- Longtime Staffer Patrik Henry Bass Also Out
- Clyburn to Step Down from FCC after 8 Years
- Chow Leaving Asian American Journalists Group
- Short Take
Editor-in-Chief Vanessa DeLuca and Editorial Projects Director Patrik Henry Bass of Essence magazine have been let go in a restructuring, sources told Journal-isms on Thursday.
DeLuca, who became editor-in-chief in 2013, had been with the company for 15 years, and Bass, best known as the magazine’s books editor but also an organizer of the annual Essence Festival, had been with Essence for 18 years. A source who did not want to be identified said that Bass learned of his dismissal in a telephone call as he was riding the “R” subway train in New York.
Michelle Ebanks, president of Essence Communications, issued this statement:
“As we forge our new path as an independent company, ESSENCE remains committed to its authentic vision—highlighting the beauty, power and magic of Black women. We are also committed to continually evaluating how we need to transform and evolve to best serve the interests of Black women around the world in a more elevated and comprehensive way.
“This includes addressing the needs that align with our future as a fully-integrated, cross-platform content company that reflects the diverse range of who she is, where she is, and how she lives. To ensure that we have the infrastructure necessary to support this path forward, we are realigning our editorial team structure to include more content integration and audience development across all platforms, including digital, social, video, live experiences and the magazine. “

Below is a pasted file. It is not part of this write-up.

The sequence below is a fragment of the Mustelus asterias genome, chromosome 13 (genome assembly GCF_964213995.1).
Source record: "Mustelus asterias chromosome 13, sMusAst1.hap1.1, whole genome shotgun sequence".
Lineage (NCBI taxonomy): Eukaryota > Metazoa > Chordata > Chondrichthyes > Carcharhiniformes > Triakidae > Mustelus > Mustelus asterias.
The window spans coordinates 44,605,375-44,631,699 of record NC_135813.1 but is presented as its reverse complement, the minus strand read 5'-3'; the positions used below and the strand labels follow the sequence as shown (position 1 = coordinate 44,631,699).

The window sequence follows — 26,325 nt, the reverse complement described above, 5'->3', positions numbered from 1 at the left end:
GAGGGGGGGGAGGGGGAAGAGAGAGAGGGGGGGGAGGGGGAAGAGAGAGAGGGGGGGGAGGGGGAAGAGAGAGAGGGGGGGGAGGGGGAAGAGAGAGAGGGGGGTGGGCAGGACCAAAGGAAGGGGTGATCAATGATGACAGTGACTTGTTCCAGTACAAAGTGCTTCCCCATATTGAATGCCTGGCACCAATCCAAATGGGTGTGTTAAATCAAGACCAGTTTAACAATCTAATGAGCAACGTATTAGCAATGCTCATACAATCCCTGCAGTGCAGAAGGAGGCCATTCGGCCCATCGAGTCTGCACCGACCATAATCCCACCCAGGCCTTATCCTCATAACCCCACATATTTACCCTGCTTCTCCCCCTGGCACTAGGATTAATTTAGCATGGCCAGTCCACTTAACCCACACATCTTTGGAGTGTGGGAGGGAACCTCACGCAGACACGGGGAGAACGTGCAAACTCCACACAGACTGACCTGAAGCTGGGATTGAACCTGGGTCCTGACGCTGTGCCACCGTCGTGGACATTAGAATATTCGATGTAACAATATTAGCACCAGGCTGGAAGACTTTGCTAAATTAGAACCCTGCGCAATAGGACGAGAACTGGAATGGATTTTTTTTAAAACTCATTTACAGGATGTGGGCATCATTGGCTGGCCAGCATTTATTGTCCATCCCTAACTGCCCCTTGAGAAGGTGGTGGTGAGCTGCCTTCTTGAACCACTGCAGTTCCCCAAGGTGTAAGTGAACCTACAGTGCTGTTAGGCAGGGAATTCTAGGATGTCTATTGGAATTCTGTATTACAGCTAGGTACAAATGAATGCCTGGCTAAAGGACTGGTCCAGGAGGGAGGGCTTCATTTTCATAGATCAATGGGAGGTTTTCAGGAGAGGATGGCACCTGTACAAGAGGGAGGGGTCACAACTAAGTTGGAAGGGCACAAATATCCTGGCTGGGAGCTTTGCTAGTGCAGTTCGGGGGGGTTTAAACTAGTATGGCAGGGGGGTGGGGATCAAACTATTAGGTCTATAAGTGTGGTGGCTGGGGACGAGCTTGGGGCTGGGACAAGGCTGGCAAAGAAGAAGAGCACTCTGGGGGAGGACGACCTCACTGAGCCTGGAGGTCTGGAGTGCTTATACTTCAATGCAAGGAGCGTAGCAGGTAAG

Ebanks sent this message to the staff:
“As you’re aware, we’re transforming our company to ensure we are positioned to successfully address the demands of an evolving industry. I am writing to inform you of changes to our editorial team and wanted to share with you that ESSENCE Editor-in-Chief Vanessa De Luca and Editorial Projects Director Patrik Henry Bass will be leaving the company. We will not be replacing these roles moving forward and will share more with you in the coming weeks regarding our realigned structure.
“In the immediate term, Digital Content Director, Yolanda Sangweni, and Executive Editor, Jacklyn Monk, will oversee content and operations across all platforms — including digital, social, video, live experiences and the magazine.